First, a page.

WRIGHTSVILLE BEACH—The North Carolina Writers' Network 2013 Fall Conference will be held November 15-17 at the Holiday Inn Resort in Wrightsville Beach. While the weekend will be full of workshops, panels, readings, and more, attendees have another reason to visit the coast this fall: to experience a bit of Hollywood history.

Countless movies have been shot in Wilmington and the surrounding area, including Firestarter (1985), starring a young Drew Barrymore and adapted from the novel by Stephen King. Another Wilmington-based movie, Sleeping with the Enemy, was released in 1991, starring Julia Roberts.

Also in the 1990s, Wilmington was the backdrop for fan favorites such as 1995's Empire Records; the Coen brothers' comedy The Hudsucker Proxy (1994); and The Jackal starring Bruce Willis and Richard Gere (1997). There was also The Crow (1994), which, although critically acclaimed, is arguably most famous for being Brandon Lee's last movie—tragically, he died in an on-set accident during filming.

Three movies made noise in 2002: A Walk to Remember; The Divine Secrets of the Ya-Ya Sisterhood; and The Dangerous Lives of Altar Boys. The movie adaptation of Lemony Snicket's A Series of Unfortunate Events, starring Jim Carrey, Jude Law, and Meryl Streep, was released in 2004.

Most recently, Iron Man 3 was shot along the Cape Fear Coast. And Kill the Messenger, a movie based on the true story of journalist Gary Webb, is scheduled for release in 2014.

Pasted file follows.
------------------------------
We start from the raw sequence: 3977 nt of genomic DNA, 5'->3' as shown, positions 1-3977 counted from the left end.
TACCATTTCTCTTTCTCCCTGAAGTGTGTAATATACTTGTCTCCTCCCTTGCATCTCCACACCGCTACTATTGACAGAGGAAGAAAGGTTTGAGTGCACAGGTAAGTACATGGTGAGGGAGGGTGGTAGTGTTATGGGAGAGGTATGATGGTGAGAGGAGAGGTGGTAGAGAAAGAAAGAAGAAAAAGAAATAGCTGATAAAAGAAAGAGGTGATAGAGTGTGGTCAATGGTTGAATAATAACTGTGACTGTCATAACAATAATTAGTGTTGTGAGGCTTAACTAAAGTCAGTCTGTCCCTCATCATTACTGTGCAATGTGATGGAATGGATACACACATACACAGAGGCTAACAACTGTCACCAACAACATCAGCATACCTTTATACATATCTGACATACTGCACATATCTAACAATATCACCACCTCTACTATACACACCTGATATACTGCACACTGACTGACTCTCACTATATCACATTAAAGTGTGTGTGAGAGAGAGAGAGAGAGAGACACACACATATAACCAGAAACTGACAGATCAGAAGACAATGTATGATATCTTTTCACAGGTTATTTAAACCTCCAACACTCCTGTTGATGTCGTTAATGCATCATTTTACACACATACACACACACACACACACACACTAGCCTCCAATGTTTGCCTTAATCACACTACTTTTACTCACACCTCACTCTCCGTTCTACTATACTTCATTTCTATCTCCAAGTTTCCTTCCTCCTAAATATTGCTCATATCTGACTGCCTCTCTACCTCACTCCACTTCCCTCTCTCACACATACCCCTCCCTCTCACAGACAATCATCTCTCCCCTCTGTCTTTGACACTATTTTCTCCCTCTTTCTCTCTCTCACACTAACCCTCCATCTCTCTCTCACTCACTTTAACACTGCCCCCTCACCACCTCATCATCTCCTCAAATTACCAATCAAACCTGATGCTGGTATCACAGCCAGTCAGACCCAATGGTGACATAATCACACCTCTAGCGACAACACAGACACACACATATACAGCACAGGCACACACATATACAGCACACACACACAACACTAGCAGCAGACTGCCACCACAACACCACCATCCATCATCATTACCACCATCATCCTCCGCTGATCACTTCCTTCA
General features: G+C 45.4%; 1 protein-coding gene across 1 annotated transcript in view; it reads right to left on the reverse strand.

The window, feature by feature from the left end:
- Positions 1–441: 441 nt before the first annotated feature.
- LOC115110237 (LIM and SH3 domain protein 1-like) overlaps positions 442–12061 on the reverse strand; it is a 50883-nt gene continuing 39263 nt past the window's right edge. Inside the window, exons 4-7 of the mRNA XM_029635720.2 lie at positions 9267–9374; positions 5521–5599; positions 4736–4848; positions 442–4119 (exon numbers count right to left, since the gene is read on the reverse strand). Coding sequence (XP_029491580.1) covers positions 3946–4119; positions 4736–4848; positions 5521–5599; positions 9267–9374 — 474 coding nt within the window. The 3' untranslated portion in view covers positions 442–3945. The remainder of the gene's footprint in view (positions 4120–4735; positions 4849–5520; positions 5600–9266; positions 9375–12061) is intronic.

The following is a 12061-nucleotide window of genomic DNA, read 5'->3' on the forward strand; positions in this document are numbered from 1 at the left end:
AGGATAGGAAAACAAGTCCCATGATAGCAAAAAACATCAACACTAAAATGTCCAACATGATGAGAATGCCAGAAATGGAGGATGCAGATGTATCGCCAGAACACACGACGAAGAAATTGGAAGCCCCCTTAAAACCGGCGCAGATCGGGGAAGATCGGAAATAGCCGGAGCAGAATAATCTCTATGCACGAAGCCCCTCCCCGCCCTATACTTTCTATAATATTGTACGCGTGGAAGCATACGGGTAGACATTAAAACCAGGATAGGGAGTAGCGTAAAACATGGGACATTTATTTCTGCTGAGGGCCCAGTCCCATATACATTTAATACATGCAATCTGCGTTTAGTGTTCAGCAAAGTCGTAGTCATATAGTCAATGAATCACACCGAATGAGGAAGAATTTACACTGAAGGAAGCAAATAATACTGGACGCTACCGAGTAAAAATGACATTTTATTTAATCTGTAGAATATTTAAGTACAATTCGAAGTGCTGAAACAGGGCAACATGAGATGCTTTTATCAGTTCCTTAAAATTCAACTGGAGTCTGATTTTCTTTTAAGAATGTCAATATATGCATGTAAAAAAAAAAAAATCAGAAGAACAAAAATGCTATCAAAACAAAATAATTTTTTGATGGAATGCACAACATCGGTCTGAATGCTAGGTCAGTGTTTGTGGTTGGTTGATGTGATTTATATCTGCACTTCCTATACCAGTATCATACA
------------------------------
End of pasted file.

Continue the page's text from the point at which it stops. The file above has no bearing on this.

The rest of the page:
Interested in touring some of the "Hollywood" locations in Wilmington? Book a location tour here. And for a complete list of television shows and movies shot in the Wilmington area, click here.

Of course, Wilmington was also home to the nineties' hit television series Dawson Creek. And no article like this would be complete without a shout-out to the 1989 comedy Weekend at Bernie's. Maybe not a great movie—maybe not even a good movie—but one that had a profound and riotous influence on a certain movie-watching audience of a certain age.

Registration for the NCWN 2013 Fall Conference is now open.

NORTH CAROLINA—The 2014 Thomas Wolfe Fiction Prize is now open for submissions. For the first time ever, entrants may submit their short stories electronically through Submittable.com.

The Thomas Wolfe Fiction Prize honors internationally celebrated North Carolina novelist Thomas Wolfe. The winner receives $1,000 and possible publication in The Thomas Wolfe Review. Facilitated by Anthony S. Abbott, professor emeritus of English at Davidson College, the competition is open to all writers regardless of geographical location or prior publication.